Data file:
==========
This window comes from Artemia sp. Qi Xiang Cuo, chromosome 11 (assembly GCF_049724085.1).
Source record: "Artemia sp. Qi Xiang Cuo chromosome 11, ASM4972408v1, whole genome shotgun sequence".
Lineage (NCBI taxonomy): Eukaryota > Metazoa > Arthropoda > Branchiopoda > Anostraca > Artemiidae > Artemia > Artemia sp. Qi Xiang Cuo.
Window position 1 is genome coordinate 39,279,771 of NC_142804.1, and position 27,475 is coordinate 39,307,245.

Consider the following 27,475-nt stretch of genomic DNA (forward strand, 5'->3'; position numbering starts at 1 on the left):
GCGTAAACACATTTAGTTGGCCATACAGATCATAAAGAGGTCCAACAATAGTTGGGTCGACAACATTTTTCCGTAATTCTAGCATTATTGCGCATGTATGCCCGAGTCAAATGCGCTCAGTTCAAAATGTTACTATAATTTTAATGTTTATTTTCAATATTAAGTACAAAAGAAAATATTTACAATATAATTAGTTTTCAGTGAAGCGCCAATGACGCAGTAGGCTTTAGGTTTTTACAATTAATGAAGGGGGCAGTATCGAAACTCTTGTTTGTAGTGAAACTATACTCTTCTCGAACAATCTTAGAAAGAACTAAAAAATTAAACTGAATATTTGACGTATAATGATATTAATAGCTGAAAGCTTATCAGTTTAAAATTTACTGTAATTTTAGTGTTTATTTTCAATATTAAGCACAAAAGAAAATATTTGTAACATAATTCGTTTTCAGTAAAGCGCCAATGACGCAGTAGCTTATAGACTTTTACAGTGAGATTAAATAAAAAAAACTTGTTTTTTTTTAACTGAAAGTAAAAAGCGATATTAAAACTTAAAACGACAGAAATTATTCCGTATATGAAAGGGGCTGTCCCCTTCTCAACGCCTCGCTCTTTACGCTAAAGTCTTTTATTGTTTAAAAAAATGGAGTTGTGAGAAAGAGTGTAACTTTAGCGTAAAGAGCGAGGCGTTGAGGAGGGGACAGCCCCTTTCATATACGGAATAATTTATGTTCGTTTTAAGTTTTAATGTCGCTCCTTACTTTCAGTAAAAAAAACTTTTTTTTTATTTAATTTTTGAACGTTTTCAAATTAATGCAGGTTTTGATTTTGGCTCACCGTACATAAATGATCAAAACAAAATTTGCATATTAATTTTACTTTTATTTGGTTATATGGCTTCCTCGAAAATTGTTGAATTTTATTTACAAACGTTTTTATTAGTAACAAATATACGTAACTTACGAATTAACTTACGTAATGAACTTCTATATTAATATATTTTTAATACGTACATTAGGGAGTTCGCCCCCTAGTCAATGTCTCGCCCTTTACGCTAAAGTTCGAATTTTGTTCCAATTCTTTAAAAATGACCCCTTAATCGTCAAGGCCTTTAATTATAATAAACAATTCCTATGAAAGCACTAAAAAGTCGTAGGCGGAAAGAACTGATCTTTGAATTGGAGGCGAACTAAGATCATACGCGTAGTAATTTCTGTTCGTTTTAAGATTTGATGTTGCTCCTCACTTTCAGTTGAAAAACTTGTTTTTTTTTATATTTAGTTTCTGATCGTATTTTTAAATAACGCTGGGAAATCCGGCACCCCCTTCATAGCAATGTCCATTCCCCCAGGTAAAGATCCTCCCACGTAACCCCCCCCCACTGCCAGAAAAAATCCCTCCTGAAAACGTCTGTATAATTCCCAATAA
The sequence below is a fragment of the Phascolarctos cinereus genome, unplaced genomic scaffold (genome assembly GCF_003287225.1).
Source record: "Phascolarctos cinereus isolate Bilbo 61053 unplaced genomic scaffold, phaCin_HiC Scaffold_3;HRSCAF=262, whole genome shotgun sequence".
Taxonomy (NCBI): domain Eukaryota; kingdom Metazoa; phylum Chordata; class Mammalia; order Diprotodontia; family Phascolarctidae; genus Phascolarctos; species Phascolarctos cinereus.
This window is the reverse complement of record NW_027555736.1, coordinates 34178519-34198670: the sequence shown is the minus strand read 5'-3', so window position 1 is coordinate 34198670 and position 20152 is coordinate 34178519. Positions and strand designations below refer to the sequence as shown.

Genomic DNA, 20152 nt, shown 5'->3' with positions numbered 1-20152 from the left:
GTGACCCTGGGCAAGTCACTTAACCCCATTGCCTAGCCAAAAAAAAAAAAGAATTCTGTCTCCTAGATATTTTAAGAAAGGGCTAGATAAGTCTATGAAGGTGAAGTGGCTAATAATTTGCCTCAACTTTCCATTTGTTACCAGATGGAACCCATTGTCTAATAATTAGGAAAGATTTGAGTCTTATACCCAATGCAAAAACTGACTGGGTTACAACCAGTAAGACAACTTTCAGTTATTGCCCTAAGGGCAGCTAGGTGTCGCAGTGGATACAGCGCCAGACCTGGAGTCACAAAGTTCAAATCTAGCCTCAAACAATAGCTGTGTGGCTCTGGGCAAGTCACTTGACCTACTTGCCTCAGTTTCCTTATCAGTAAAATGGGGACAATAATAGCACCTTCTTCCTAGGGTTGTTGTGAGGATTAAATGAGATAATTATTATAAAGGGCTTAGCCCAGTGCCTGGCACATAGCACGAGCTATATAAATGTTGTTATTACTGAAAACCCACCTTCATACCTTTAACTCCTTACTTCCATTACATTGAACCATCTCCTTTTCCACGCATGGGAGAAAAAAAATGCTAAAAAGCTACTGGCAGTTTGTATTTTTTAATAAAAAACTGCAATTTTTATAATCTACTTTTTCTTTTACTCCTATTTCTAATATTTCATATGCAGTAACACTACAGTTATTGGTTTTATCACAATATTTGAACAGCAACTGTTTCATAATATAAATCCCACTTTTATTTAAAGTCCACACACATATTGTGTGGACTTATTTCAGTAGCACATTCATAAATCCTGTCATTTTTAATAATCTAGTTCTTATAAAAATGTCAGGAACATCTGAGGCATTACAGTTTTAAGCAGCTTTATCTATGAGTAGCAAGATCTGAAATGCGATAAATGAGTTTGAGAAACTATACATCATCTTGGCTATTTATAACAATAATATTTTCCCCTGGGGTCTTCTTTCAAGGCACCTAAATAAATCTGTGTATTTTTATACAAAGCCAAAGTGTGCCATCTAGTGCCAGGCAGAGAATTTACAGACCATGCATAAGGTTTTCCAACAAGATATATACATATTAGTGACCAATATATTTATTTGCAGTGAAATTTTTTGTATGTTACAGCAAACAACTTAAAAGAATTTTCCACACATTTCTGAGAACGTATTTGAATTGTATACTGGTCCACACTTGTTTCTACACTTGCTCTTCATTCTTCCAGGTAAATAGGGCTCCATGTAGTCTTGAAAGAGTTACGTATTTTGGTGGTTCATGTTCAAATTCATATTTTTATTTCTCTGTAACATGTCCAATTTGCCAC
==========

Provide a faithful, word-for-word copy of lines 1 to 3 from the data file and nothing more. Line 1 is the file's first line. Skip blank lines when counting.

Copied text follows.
This window comes from Artemia sp. Qi Xiang Cuo, chromosome 11 (assembly GCF_049724085.1).
Source record: "Artemia sp. Qi Xiang Cuo chromosome 11, ASM4972408v1, whole genome shotgun sequence".
Lineage (NCBI taxonomy): Eukaryota > Metazoa > Arthropoda > Branchiopoda > Anostraca > Artemiidae > Artemia > Artemia sp. Qi Xiang Cuo.